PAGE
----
She hopes this bill will give the state the direction it needs to curb student drug and alcohol use and help the students before things get to a crisis level.
“This behavioral health battle for young people right now is massive, and they’re calling us to tell us what their problems are, what they need. And so for me, as a mother, as a legislator, I’m like, ‘OK, I hear you. What can we do?’ And let’s get to it,” Lindsay said.
CPR training in schools
One bill that addresses physical health this session is Senate Bill 23-023. It would require the Colorado Department of Education to adopt a curriculum for teaching about CPR and the use of automated external defibrillators (AEDs).
It also encourages all schools to adopt a CPR and AED curriculum in schools.
“We don’t mandate it, but we’re just trying to shine a light,” said Sen. Rep. Janice Rich, R-Grand Junction, said.
Rich says this is already a standard for CDE, but the bill will shine a light on the need for more training and may encourage more students to consider the medical field.
“No matter where you are, if there is some incident that takes place, do you really want to just stand there and watch them die? Or you might do something based on this,” Rich said.
She acknowledges that not all schools will have the funding for these programs, but says there are grants to help and that this education can play a critical role in saving a life.
The bill passed its first committee test on Wednesday and continues in the legislative process.
Along with mental health assessments, lawmakers have also introduced bills to provide more information to students, along with hiring additional mental health professionals in schools.
House Bill 23-1007 requires after-school ID cards issued next school year to have crisis and suicide prevention contact information on them. If student IDs are not used, institutions will be required to distribute information about Colorado Crisis Services and 988 at the beginning of each semester.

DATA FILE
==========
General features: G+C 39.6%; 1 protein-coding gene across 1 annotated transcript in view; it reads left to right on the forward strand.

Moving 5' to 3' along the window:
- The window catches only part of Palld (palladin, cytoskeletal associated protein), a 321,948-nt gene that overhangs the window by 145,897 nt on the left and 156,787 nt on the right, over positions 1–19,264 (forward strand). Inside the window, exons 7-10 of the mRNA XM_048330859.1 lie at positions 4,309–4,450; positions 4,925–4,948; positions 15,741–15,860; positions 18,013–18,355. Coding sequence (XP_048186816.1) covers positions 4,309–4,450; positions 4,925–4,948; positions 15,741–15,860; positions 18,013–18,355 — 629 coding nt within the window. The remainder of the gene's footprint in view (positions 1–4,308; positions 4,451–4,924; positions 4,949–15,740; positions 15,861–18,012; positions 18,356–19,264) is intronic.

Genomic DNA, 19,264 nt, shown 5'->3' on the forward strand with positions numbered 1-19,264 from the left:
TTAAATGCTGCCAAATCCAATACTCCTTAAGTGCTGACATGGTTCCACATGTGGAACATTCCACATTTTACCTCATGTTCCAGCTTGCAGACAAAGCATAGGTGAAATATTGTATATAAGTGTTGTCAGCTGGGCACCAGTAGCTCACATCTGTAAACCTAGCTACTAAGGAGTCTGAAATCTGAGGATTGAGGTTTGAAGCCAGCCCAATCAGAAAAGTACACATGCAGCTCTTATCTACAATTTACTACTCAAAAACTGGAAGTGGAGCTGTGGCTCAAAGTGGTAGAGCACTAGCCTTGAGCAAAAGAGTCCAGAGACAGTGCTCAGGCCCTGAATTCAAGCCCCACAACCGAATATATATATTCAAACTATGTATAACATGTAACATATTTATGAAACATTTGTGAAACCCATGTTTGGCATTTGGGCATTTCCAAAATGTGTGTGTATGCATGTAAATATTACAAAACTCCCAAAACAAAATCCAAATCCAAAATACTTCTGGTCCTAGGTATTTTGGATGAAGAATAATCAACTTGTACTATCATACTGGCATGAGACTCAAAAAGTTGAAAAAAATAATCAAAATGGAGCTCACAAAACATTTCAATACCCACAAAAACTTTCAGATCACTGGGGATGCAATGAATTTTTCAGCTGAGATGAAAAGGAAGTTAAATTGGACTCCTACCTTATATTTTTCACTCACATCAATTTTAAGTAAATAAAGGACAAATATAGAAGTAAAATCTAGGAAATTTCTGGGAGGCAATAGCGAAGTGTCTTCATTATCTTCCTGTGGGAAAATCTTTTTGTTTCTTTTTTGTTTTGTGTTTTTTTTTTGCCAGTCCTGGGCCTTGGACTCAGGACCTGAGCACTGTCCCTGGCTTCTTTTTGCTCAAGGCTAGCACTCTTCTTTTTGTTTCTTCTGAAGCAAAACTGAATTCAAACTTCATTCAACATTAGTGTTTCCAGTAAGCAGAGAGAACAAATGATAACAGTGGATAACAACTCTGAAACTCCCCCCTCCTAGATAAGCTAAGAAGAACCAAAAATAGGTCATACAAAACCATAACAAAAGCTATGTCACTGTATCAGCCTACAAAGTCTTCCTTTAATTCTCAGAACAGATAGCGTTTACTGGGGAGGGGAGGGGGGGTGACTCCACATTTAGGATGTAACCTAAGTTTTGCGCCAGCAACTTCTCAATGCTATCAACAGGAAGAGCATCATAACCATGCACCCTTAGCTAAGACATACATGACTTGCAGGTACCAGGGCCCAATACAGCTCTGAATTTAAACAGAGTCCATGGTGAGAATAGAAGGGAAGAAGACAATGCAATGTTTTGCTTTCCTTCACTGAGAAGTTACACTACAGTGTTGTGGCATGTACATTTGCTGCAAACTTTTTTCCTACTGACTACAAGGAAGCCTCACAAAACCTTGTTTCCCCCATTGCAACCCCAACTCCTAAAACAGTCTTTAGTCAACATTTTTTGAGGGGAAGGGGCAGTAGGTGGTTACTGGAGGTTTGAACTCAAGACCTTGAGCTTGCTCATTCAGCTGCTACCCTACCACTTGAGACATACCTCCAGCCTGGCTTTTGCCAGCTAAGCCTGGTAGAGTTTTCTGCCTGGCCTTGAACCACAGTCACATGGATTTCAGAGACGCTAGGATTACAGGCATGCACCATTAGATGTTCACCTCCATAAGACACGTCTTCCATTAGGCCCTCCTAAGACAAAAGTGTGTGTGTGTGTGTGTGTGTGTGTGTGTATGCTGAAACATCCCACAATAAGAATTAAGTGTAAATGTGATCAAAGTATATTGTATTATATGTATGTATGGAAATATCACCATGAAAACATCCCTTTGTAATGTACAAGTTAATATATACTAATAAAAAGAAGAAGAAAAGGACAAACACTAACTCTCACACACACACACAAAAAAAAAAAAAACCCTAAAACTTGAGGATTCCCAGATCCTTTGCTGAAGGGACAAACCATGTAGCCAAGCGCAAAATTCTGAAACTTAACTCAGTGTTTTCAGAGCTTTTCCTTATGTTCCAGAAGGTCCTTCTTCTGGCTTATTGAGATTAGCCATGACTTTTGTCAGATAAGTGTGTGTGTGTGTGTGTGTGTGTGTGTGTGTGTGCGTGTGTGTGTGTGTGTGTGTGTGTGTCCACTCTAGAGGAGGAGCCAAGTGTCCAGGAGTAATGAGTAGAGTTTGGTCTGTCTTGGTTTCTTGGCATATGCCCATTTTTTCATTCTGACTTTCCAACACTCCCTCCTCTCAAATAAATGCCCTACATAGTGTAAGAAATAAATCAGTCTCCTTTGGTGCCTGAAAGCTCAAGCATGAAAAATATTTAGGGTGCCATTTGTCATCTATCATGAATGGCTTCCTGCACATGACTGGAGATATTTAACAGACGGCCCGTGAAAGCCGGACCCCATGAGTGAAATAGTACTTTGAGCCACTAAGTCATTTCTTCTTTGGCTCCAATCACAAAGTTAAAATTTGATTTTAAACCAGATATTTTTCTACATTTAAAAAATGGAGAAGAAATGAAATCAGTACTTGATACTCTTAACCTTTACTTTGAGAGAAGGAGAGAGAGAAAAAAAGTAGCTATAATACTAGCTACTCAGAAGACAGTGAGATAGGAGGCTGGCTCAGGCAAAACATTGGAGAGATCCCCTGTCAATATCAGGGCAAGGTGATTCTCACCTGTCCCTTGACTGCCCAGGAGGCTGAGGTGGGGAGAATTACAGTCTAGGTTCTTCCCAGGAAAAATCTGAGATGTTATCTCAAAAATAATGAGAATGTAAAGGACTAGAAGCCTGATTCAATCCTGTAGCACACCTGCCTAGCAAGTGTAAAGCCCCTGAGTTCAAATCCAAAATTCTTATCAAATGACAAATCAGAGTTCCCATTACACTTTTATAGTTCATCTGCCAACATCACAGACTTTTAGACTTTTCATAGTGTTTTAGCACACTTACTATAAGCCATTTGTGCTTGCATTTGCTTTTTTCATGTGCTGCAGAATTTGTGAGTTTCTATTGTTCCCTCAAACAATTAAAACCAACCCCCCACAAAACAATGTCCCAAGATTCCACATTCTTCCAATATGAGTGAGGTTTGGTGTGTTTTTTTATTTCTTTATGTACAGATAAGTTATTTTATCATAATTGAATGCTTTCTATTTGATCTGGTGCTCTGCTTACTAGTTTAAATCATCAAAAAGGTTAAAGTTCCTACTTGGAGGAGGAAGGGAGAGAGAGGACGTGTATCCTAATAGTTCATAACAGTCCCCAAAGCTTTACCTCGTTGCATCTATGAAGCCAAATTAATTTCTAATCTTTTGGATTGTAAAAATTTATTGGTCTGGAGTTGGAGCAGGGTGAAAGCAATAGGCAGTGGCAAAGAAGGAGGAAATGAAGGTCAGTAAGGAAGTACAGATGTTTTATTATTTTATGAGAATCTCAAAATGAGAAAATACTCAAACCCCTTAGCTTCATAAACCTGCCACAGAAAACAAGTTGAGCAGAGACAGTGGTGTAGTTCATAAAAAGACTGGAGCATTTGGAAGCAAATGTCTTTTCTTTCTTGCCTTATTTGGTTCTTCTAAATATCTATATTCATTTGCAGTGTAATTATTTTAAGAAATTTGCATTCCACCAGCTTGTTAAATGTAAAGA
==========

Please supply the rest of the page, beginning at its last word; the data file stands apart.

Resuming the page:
This bill passed its first committee test on Wednesday.
Meanwhile, Senate Bill 23-004 would allow school districts to employ licensed mental health workers who are not licensed by the Department of Education. Those professionals may be supervised by a mentor or school district administrator. The goal is to bring more resources to schools for student mental health.
The bill has not yet been scheduled for a hearing.
Lawmakers say even with all these bills, there’s still a lot of work to be done to help students, but they’re committed to finding ways to help.
“Every legislative session we chip away and we chip away and we chip away. Until we start seeing the suicide rate go down, until we start getting answers on the Healthy Kids survey that the kids are doing well, until the kids start telling us that they’re doing well, until the emergency rooms stop being filled, we have more work to do,” said Michaelson Jenet.